The Bataan Death March Memorial

Kelley S. Hestir - Concept Artist, Sculptor, Site Designer

Research & Images

From Idea to Bronze


On Naturalism

As a formerly trained naturalistic sculptor (see support document)  my specialty has been people and animals.

I work from nature, not imagination, and have developed various methods of using resource materials that I gather 

or produce myself.


Research and Historical Accuracy

My first concern for producing a convincing sculpture of three tormented soldiers was truth to history. I knew I needed to be accurate in regards to the date of the event,

to what the soldiers would have worn and carried with them, and to what they would have looked like ethnically and after their many months fighting in the jungle.

It so happened that White Sands had a pre-WWII corporal's uniform on hand that was used for the annual Memorial run. They lent it to me and, to my surprise, I discovered that the soldiers sent to the Philippines before 1942 were outfitted with dated WWI uniforms, equipment and weapons! This is most apparent in  the "doughboy" helmet, a familiar relic of the trenches of WWI.

The Filipino soldiers, many trained and outfitted by the U.S. wore similar uniforms. I was able to study these in photographs supplied to me by museums.

Bataan Death March

photo - National Archive

Models & Photography

The next step was to have models pose for a series of photographs that would be my primary visual reference. I am indebted to the soldiers of White Sands Missile Range and their Sargent Major Gilbert Canuela for volunteering to model. The uniforms were donated by a local business

and the gear was the aforementioned WW I uniform. I took over 150 photographs and used them as  references.

White Sands Missile Range soldiers model for "Heroes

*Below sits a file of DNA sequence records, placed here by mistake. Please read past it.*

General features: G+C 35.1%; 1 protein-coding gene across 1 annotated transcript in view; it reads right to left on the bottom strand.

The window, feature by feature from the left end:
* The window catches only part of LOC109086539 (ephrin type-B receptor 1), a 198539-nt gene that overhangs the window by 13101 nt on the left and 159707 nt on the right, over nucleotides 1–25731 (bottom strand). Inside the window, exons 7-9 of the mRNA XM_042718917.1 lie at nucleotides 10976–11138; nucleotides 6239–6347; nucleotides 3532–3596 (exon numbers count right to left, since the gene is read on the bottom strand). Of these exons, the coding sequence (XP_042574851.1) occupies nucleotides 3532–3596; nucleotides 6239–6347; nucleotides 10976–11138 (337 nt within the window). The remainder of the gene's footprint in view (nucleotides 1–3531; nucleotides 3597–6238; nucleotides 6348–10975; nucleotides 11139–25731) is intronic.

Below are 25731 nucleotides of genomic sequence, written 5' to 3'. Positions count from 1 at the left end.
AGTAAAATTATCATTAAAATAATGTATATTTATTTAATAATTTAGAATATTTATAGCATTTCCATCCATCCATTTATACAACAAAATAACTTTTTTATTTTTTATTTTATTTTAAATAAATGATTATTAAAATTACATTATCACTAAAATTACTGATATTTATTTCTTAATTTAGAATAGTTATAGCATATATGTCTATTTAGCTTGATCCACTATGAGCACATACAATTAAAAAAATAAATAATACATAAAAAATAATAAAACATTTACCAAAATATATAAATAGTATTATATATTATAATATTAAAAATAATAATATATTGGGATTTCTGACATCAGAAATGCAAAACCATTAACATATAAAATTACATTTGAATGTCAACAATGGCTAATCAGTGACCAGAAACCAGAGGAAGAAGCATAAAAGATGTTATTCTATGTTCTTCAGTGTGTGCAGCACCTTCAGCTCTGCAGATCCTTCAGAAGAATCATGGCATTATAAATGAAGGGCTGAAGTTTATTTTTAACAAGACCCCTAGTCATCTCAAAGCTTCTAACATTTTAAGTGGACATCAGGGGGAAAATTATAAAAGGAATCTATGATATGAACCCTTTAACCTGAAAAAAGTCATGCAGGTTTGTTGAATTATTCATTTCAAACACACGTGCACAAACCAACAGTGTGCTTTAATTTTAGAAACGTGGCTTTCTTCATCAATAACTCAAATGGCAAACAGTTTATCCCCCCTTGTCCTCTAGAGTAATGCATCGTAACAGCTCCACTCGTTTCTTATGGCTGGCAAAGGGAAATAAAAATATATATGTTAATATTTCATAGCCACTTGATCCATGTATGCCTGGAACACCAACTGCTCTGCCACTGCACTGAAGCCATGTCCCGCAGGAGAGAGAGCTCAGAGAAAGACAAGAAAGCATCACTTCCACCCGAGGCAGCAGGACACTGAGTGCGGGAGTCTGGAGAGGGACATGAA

of Bataan".

Sergeant Major Gilbert Canuelo ( group center) was also the face model for the Filipino soldier. (Left) Completed clay model the 36" maquette.

photo - Jack Diven

Surviving images of the actual Death March are rare, but I was able to collect a few of them from the Internet and by looking through books lent me by historians and committee members. I also discussed the possibilities of dress and attitude with retired military officers who had studied the event, but I knew that the final acceptance of the sculpture lay with the ultimate of critics - the survivors of the Death March. In retrospect its a wonder I didn't meet any of them until after the model was near completion!

The Soldier's Faces

Sargent Major Gilbert Canuela, of Filipino descent and whose own family was devastated by the Bataan Death March, also modeled for the face of the Filipino soldier.

The faces of the two American soldiers are composites, modeled after Joe Martinez and those of  his uncles Jose and Pepe.

photo - National Archive

photo - National Archive

photos courtesy of the Baldonado family

Jose Baldonado and brother Pepe (right) taken in San Francisco circa 1941, just prior

to shipping out to Luzon, Philippines. Jose (center) a few years later during internment in

a POW camp. The faces on the statue are composites of these photos and those I took of

J. Joe Martinez

Jose Baldonado

photo courtesy of the Baldonado family

photo - National Archive

uncredited images © Kelley S. Hestir

website - Darrol Shillingburg